One of the most annoying things about driving in Malaysia is the potholes that are found all over our roads. However, according to The Star, as of April of this year, the Works Ministry has reported that 2,138 potholes had been fixed as part of the “Zero Potholes” project.
According to Deputy Minister Datuk Seri Abdul Rahman Mohamad, the Public Works Department (JKR) and federal road concession holders fixed 8,519 potholes on federal roads in Peninsular Malaysia last year as part of the plan, which started in July 2022.
In 2021, JKR also created a pothole monitoring application system (ASaPP) to track potholes on federal roads in Peninsular Malaysia using an app for smartphones, tablets, and desktops. The ASaPP system, which is open to all parties concerned, will record any complaints regarding pothole repairs, and any encountered potholes will be quickly corrected and reported there.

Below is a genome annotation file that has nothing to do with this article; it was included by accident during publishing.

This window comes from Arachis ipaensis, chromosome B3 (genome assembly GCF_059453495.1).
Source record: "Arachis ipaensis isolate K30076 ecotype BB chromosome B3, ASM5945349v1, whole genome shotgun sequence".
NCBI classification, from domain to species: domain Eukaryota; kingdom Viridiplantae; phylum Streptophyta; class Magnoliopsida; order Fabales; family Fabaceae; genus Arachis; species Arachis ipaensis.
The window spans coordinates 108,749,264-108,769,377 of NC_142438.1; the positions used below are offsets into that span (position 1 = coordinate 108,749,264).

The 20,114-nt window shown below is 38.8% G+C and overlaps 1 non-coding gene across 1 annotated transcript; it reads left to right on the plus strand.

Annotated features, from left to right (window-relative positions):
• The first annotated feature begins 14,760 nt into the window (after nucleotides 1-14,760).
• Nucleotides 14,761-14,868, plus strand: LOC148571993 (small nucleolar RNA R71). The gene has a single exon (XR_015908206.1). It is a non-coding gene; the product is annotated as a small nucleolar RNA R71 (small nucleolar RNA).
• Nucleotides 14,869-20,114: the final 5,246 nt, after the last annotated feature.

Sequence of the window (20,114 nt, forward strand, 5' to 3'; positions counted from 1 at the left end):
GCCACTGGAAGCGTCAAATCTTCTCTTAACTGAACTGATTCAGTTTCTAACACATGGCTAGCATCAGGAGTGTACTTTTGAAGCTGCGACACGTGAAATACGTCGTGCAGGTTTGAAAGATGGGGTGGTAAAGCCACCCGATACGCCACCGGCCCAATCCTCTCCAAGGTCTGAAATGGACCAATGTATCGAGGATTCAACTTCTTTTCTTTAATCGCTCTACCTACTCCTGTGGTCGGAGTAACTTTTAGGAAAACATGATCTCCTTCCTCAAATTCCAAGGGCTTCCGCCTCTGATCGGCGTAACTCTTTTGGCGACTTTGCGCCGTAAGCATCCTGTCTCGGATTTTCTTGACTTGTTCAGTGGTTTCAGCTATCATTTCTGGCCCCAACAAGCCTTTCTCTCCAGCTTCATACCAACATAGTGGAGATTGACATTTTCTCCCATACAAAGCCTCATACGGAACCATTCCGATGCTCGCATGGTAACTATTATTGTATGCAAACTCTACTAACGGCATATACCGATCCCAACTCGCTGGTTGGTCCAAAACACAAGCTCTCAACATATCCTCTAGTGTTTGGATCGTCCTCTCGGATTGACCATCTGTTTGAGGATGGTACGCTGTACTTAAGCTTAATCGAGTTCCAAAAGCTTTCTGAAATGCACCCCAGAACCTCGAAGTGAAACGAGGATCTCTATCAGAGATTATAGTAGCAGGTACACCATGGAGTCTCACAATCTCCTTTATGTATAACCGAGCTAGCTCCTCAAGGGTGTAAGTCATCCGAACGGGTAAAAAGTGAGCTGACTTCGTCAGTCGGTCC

In Peninsular Malaysia, these partners also include the federal road maintenance concession businesses, district JKR offices, and the JKR headquarters, according to Abdul Rahman.
As stated by Abdul Rahman, a pothole is defined as having a width of between 200 and 1,000 millimetres and a depth of 25 millimetres. If the damage is larger than a pothole, it is considered road damage and must be repaired permanently as part of the routine pavement maintenance schedule. He also stated that as part of the Zero Potholes plan, pothole repair work will be completed within 24 hours of the damage being discovered or reported.
JKR will also carry out inspections to make sure repairs are made in accordance with specifications and to keep track of the quality of the pothole fixes. At the same time, Abdul Rahman stated that the Standard Specification for Roadworks (JKR/SPJ/2008) must be followed in order for pothole repairs to be of a high enough level.
To ensure high-quality and long-lasting repairs, JKR will closely monitor the pothole repair process from the selection of materials obtained from authorised quarries.